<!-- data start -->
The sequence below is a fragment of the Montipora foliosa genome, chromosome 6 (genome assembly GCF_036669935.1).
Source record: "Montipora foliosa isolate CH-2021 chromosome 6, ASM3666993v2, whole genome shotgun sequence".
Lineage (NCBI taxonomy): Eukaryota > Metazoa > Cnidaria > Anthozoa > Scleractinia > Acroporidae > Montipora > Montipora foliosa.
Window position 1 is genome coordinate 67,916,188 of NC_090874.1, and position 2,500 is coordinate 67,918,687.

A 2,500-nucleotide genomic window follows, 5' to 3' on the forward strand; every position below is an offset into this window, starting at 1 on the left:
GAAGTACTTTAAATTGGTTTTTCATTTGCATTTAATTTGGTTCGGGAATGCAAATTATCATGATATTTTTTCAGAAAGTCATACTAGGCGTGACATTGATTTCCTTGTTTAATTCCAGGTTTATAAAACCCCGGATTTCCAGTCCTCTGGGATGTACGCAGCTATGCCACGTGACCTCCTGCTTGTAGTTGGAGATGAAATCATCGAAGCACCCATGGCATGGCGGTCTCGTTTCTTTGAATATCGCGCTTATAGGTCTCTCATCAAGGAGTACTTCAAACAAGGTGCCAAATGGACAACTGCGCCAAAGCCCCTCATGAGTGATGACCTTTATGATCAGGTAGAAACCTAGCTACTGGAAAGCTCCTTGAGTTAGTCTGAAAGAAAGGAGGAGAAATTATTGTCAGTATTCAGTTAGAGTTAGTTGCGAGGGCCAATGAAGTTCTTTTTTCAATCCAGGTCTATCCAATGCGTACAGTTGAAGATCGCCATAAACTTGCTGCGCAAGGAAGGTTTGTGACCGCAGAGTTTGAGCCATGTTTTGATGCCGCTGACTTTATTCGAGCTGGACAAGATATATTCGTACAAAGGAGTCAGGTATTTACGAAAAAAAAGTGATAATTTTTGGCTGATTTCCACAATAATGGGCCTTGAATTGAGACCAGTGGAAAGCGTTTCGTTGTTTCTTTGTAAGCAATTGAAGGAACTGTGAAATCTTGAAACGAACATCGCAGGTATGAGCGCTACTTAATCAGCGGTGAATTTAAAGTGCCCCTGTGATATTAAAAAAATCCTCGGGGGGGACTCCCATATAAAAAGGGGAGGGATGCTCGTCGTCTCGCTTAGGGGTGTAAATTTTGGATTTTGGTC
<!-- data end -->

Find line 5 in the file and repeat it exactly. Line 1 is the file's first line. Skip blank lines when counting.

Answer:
A 2,500-nucleotide genomic window follows, 5' to 3' on the forward strand; every position below is an offset into this window, starting at 1 on the left: